OSWEGO — Local officials are urging residents to participate in the once-in-a-decade U.S. Census and be a part of the count as an end of the month deadline approaches.
With an end date for the census count currently in limbo and tied up in court, a federal judge last week ordered the U.S. Census Bureau to continue counting for the 2020 census through the month of October. The Oct. 31 deadline provides nearly an additional month for residents to participate in the census, and local officials are making a final push to raise awareness of the count and its potential impacts on federal funding.
According to the Census Bureau, only 63.8 percent of New Yorkers have self-responded to the count. In Oswego County, that response rate is 62.9 percent, which is slightly lower than the 63.5 percent rate in 2010.
Response rates in Oswego County towns and cities range from a high of 74 percent in the towns of Volney and Minetto to a low of 22 percent in the town of Redfield.
Oswego County Director of Development, Tourism and Planning Dave Turner noted roughly half of the towns and cities in the county have a lower response rate so far in 2020 than in the previous census a decade ago.
“Which is not good, because our response rate was 63.5 percent of what our believed population is,” Turner said. “We lose money for every person we don't count.”
The once-in-a-decade U.S. Census can determine everything from federal funding amounts to representation in the U.S. House of Representatives, and the data collected informs a wide variety of both public and private sector actions and development.
Turner said an under count of roughly 35-40 percent of the population could cause Oswego County to miss out on as much as $400 million in federal funding over the next decade. He said the funding calculates to about $21,000 per person over the next decade.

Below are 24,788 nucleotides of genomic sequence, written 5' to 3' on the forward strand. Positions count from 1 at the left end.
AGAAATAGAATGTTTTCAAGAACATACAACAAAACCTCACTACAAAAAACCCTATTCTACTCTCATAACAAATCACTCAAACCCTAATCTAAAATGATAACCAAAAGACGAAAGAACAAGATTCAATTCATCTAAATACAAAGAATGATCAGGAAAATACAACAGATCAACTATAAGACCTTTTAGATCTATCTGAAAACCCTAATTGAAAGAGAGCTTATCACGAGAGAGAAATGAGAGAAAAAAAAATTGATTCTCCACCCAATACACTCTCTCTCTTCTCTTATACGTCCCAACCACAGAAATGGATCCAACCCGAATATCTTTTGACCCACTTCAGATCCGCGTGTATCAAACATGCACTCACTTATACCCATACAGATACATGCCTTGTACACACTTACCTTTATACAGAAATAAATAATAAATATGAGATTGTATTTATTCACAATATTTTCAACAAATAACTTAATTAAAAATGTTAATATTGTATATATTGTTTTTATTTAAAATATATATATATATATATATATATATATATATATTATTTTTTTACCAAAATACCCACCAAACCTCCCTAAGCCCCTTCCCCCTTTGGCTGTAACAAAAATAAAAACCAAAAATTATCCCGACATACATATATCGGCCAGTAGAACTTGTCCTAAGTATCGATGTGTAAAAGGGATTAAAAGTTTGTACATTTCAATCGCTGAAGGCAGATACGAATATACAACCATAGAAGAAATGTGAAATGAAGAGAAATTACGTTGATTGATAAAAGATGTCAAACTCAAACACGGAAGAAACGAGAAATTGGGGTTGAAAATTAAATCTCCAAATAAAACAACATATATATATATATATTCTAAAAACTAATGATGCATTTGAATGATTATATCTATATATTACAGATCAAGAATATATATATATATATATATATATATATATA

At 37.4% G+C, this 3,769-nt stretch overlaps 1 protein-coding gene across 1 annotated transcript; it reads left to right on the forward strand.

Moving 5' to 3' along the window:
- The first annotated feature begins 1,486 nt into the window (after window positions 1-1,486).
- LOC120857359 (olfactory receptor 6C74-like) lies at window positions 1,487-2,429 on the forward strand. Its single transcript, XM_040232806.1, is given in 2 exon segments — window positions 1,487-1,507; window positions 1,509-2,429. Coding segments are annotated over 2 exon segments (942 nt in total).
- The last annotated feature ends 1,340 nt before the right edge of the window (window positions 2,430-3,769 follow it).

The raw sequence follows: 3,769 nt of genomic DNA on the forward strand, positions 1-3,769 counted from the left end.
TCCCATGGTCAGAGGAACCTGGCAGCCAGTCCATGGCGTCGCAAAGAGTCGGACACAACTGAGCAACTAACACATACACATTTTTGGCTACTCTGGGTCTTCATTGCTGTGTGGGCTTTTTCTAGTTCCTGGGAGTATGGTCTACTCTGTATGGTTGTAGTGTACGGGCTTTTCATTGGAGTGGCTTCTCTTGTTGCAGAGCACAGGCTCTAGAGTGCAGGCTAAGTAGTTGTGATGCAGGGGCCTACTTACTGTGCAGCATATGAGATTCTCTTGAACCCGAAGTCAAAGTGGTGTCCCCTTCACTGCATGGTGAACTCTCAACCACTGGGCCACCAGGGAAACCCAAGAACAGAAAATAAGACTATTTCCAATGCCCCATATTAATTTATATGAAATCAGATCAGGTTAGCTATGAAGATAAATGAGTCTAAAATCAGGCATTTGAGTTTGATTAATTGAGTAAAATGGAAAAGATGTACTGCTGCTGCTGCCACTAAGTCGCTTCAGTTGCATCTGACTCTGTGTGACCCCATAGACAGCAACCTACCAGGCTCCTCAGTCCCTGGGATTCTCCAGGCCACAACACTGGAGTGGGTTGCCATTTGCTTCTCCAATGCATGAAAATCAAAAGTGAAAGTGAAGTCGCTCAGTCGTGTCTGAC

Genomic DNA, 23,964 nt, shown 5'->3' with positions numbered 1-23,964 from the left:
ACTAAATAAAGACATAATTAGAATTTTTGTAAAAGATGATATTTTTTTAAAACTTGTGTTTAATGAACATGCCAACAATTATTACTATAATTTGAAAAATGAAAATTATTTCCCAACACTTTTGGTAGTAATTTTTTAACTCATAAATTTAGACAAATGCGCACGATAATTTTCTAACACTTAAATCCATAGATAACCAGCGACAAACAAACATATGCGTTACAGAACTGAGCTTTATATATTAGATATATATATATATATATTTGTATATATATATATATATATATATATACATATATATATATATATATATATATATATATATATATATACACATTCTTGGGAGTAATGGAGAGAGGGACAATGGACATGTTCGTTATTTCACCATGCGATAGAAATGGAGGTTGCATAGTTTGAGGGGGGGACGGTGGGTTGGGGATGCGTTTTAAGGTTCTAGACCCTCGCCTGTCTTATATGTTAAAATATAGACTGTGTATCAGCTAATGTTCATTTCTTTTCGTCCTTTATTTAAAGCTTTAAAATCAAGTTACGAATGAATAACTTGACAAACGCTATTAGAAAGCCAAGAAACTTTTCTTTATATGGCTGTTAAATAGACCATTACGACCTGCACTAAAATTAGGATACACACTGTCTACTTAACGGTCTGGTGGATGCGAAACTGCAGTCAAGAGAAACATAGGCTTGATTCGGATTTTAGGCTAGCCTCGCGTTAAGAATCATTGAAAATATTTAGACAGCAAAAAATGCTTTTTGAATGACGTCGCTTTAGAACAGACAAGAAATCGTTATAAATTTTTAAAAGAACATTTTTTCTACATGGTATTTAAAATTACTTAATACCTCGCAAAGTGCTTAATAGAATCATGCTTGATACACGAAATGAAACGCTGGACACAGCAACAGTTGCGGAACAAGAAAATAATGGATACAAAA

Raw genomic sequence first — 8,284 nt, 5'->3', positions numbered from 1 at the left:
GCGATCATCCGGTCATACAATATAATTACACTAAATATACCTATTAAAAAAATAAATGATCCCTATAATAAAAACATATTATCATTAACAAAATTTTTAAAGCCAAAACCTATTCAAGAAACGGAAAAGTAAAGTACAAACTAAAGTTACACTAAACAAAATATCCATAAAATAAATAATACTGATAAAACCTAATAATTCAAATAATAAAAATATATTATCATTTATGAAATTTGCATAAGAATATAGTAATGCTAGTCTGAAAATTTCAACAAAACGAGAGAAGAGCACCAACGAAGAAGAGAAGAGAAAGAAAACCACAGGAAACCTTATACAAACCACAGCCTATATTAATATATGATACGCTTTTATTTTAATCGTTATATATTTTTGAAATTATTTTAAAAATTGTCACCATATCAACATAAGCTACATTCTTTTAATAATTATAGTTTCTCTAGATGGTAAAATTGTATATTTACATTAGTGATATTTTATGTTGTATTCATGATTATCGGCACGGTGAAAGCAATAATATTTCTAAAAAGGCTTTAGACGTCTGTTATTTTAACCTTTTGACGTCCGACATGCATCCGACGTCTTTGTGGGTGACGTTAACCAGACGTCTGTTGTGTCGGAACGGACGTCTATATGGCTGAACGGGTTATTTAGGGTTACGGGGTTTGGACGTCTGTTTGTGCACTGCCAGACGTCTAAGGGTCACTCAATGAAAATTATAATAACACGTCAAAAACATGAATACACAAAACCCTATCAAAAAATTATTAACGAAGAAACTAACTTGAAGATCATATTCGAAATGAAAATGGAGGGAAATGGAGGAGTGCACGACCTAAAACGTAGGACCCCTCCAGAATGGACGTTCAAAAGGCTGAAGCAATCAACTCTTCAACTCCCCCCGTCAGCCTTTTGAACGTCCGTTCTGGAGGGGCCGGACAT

The cities of Oswego and Fulton have a roughly 63 percent and 65 percent response rate, respectively. Both are about 6 percent below the 2010 response rate so far.
“It’s vital to our community to get an accurate count through the census to ensure we receive adequate funding for multiple uses,” said Oswego Mayor Billy Barlow. “The census is quick and easy to complete and yields an enormous return, so I encourage people to take a few minutes to complete the forms and help make sure we get the resources and representation we should be entitled to.”
Fulton Mayor Deana Michaels earlier this year said an accurate count is critical and called the 2020 Census “an opportunity to shape the future” of the community.
“We encourage everyone to participate and make your information count,” Michaels said over the summer after naming her former mayoral opponent Dan Farfaglia the city’s census chairperson.
County officials are planning a final push to ensure as many people as possible are counted, with a few weeks left for census workers to turn in a final count. Turner pointed to a series of actions taken by the county, including advertising and working with third-party nonprofits to raise awareness about the count.
“It’s really important that we fill the census out,” Turner said. “It’s really easy to do, about three to five minutes on the phone, and folks who are more tech savvy can go to census.gov and fill it out really quickly as well.”
Rural areas tend to have the lowest response rate, and those claims are played out in the Oswego County figures reported by the Census Bureau. The towns of Orwell (34 percent), Sandy Creek (41 percent), Boylston (45 percent), Williamstown (46 percent), Amboy (52 percent) and Albion (55 percent) are the lowest in Oswego County.
Half of Oswego County municipalities have seen higher response rates so far in 2020 than the previous census count, with the town of Minetto seeing the highest increase, from 65 percent to 74 percent.
The town of Boylston has seen the largest decrease in response rate, from 55 percent in 2010 to 45 percent so far in 2020.